But making jeans still requires more labour than other clothing because of all the sewing and finishing touches like making them look distressed. And while moving production to lower-cost markets has reduced prices for consumers, it’s also given big companies even more advantages. Larger firms have the money and expertise to adjust their supply chains. Their clout also gives them leverage to pressure suppliers to take on cost increases. If they don’t oblige, production can be moved.
That’s what happened in L.A., with minimum wage hikes convincing some brands to source from Mexico – where labour is much cheaper, according to Ilse Metchek, president of the California Fashion Association.
“The issue is it’s so difficult to make it here,” said Metchek, who has been in the apparel business for more than 50 years. Los Angeles used to be this “cluster of denim, but not anymore.”
Of course, moving to Mexico is so advantageous because jeans can be shipped into the U.S. without any duties under the North American Free Trade Agreement. But Nafta is also what helps make Canada, a member of the pact, the industry’s biggest export market at more than three times the size of the EU at $108 million last year.
There are other bright spots, too. A new denim mill is being built in Louisiana. Plus, Denimburg in Edinburg, Texas – a large mill that’s just a few years old – is witnessing increased demand for made-in-America fabrics from brands like Calvin Klein.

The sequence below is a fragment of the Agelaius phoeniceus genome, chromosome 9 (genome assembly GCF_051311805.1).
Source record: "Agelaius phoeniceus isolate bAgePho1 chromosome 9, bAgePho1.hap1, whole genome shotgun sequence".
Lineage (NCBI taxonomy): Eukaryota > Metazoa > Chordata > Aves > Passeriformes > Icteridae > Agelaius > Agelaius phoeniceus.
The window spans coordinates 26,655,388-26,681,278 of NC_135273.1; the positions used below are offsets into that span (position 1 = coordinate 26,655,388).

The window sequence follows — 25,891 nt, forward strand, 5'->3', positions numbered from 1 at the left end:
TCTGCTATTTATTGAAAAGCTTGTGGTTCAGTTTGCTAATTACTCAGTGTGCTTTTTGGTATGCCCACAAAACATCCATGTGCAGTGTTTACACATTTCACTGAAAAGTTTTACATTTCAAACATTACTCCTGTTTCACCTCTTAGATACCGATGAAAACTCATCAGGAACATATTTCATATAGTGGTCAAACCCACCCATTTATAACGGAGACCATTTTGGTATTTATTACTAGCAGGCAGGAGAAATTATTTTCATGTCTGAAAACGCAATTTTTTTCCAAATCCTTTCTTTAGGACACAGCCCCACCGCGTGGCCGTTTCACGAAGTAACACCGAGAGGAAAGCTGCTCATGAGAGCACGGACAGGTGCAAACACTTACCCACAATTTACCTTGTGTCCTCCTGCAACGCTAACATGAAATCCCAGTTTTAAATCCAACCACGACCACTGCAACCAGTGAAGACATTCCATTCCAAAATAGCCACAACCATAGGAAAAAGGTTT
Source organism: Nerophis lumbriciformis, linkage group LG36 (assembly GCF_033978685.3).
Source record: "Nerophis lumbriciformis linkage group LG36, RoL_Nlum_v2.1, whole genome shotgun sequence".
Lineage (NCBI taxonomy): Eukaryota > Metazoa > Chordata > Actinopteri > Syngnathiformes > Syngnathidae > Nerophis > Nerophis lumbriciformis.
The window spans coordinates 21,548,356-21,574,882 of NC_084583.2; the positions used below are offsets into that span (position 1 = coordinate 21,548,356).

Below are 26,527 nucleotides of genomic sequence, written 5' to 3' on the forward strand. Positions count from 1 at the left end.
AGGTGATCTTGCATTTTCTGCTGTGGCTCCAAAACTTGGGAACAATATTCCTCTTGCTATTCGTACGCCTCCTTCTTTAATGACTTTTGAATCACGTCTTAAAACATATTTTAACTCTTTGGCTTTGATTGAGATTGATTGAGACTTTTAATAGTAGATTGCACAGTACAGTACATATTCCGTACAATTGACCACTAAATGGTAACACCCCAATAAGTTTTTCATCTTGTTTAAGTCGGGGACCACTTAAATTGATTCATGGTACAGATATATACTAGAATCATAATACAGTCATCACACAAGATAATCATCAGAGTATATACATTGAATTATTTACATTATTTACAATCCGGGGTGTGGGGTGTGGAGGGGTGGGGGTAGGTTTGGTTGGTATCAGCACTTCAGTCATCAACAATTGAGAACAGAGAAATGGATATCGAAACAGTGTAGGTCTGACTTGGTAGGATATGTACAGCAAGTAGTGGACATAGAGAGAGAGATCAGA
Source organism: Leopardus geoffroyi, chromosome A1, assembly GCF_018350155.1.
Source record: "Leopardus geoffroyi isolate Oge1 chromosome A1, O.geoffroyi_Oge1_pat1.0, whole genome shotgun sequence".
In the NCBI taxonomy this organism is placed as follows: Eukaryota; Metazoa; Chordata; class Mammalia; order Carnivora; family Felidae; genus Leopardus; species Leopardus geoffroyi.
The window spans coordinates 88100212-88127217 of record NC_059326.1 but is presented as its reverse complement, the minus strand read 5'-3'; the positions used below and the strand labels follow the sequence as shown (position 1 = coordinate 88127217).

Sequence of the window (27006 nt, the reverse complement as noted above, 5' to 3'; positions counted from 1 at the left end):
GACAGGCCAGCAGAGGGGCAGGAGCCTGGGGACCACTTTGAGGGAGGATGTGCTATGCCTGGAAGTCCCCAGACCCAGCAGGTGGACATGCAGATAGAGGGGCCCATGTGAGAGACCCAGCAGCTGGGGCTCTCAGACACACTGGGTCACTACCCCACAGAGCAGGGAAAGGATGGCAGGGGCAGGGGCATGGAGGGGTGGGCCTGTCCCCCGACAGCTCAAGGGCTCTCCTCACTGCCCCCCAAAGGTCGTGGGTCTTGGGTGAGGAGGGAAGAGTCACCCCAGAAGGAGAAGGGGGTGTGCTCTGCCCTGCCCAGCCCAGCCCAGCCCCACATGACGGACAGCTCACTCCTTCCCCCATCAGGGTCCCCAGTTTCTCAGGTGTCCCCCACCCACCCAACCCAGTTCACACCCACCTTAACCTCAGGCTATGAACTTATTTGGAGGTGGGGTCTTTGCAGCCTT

“We are seeing some signs that there are opportunities for a small revival,” said Mike Brown, who is commercial director for Denimburg and has been in the industry for four decades. “But it’s never going to be as big as it once was.”
Back at Raleigh Denim, which makes jeans at a 7,000 square-foot factory in the downtown of North Carolina’s capital city, Lytvinenko is still worried about the tariffs because some European customers aren’t responding to emails about their next round of orders.
“We’ve been viewing Europe as a huge market opportunity,” he said. “It’s a huge bummer because we’ve been growing every year, creating manufacturing jobs and building great products here in North Carolina. This hurts our prospects.”